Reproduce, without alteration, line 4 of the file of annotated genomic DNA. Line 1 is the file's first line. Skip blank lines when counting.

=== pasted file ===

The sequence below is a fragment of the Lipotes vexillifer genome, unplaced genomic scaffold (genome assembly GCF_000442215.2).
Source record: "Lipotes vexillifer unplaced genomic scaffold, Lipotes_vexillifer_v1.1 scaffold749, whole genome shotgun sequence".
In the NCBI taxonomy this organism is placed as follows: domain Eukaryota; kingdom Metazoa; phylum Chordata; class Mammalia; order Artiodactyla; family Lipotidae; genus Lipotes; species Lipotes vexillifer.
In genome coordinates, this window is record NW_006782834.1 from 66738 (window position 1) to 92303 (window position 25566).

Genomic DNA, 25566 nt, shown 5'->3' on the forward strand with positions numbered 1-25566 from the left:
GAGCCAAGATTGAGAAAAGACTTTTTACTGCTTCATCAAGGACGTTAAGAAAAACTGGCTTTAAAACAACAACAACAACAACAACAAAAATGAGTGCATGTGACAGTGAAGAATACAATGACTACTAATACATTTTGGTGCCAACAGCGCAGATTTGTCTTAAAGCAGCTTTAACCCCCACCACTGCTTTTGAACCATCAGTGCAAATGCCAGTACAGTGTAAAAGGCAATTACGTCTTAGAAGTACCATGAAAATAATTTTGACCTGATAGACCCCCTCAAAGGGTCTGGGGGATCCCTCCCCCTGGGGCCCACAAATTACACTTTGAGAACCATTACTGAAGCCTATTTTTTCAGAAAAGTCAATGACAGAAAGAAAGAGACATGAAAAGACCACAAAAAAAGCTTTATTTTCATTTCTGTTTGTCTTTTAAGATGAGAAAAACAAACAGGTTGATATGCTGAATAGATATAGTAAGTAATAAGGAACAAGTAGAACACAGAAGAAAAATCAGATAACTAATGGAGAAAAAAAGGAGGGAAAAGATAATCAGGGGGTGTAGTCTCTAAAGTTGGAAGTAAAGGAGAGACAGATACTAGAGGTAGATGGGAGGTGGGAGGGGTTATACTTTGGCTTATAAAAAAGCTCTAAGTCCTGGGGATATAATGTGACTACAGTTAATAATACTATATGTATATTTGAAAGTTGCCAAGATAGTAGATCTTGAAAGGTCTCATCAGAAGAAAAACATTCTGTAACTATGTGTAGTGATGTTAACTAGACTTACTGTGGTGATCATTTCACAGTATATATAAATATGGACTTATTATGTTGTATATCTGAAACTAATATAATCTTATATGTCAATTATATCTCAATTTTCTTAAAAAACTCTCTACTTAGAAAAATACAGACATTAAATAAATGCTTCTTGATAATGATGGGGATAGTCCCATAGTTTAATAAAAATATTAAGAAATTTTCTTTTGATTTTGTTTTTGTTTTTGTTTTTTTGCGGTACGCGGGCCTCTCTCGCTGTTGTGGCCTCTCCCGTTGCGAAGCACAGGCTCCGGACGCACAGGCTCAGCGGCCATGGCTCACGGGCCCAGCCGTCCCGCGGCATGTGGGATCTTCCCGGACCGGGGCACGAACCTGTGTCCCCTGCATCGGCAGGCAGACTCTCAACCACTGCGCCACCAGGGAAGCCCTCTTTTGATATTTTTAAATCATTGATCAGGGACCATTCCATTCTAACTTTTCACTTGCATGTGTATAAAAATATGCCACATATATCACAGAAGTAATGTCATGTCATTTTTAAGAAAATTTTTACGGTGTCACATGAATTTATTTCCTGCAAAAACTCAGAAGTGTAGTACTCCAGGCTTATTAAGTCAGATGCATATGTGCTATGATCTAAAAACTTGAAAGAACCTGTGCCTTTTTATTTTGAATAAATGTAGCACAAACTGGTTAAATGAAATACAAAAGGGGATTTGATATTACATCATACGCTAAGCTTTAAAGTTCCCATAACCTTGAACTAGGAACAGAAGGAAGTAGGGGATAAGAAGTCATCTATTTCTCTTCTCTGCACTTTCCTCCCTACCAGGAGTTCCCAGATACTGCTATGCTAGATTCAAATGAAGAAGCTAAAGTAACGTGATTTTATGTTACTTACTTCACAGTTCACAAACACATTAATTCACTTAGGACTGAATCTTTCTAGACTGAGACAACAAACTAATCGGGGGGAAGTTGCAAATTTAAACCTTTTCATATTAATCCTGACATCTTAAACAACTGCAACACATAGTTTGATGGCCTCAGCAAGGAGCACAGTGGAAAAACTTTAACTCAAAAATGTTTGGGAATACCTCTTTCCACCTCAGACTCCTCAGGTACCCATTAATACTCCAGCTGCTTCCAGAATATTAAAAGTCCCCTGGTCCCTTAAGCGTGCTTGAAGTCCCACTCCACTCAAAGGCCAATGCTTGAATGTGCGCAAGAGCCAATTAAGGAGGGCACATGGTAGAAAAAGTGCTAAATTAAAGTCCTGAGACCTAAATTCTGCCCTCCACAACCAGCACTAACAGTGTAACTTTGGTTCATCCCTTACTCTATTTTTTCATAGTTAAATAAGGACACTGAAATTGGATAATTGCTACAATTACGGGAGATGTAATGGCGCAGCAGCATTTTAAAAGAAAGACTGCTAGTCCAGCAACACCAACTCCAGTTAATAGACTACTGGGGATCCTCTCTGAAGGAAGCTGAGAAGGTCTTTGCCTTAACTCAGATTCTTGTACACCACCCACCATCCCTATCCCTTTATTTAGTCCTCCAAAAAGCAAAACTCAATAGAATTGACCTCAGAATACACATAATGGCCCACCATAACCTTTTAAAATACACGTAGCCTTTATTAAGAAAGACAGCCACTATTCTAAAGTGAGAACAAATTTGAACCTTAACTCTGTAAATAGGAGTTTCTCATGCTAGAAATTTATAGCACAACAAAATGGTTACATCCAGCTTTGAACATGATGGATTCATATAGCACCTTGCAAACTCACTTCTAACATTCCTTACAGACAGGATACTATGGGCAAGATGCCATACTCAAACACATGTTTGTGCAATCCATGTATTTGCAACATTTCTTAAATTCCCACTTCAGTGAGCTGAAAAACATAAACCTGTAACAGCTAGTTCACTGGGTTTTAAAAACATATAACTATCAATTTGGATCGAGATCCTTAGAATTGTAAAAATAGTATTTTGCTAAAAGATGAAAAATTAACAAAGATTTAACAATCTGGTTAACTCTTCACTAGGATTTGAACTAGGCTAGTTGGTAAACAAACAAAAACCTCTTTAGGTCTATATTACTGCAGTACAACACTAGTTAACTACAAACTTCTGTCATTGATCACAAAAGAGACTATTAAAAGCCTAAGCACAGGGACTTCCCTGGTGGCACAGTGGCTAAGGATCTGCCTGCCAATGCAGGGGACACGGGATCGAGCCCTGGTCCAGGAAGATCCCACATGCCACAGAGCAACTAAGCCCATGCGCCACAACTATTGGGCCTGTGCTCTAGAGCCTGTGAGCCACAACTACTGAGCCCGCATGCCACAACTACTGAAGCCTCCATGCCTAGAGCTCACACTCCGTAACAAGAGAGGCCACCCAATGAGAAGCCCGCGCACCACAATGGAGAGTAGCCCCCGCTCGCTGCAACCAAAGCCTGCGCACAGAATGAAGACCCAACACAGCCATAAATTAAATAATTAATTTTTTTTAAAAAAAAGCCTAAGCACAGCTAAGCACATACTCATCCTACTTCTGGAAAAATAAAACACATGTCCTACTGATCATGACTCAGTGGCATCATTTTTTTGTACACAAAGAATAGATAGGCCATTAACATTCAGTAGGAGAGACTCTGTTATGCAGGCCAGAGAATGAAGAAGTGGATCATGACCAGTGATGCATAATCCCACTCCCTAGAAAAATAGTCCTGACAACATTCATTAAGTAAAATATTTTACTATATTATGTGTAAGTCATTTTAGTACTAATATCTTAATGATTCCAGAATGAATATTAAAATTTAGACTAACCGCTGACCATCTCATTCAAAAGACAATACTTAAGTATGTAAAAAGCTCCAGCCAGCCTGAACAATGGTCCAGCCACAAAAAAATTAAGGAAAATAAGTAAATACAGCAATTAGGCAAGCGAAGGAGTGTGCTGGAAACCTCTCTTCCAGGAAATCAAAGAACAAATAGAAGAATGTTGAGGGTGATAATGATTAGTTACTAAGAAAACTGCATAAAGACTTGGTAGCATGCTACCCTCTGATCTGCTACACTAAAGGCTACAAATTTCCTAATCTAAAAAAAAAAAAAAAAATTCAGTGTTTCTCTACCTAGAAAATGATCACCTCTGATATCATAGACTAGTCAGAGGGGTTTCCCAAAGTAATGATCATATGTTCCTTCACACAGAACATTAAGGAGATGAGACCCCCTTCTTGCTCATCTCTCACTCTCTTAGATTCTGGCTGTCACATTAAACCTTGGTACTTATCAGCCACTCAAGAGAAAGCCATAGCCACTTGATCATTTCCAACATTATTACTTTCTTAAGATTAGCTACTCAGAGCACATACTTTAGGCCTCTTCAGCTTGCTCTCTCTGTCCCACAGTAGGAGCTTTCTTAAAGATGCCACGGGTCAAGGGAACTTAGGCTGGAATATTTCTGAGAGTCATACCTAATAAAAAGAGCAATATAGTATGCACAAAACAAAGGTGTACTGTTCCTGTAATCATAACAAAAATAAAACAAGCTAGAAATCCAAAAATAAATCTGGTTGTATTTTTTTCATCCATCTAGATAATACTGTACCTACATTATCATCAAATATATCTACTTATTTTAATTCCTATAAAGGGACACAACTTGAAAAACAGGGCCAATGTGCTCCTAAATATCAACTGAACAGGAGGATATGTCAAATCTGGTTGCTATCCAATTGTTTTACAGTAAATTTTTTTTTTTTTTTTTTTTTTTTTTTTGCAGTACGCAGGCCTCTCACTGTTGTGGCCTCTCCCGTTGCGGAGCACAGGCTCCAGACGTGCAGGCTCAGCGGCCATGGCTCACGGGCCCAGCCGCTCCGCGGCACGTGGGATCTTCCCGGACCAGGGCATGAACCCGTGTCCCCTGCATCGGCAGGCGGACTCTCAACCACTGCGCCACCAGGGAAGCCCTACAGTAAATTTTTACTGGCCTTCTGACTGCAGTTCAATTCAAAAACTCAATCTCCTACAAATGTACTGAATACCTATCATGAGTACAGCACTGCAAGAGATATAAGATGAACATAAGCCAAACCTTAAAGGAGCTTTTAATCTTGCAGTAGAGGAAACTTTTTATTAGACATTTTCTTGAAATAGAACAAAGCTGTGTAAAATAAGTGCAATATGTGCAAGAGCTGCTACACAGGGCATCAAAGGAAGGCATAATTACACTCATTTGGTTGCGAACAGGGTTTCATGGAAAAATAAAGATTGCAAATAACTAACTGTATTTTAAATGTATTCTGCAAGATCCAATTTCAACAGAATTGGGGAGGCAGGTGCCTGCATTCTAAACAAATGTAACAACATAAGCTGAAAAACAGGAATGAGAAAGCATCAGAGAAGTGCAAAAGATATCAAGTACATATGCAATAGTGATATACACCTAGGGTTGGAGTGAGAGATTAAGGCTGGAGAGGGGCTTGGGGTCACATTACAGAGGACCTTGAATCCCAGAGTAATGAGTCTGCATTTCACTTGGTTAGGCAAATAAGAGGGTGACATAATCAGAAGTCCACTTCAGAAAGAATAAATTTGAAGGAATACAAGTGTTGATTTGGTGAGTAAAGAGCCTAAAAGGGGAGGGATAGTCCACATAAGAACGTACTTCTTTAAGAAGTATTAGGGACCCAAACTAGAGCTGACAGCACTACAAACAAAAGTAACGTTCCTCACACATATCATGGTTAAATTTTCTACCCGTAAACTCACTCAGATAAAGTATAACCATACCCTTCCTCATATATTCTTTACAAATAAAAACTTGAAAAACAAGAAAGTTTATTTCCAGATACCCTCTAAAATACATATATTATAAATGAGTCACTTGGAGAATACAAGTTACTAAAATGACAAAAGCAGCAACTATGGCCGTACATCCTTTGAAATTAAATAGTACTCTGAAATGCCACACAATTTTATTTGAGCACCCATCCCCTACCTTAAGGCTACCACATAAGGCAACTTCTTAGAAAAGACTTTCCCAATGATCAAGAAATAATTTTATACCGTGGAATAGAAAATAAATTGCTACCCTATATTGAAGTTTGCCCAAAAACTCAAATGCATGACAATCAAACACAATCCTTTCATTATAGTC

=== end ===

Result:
In genome coordinates, this window is record NW_006782834.1 from 66738 (window position 1) to 92303 (window position 25566).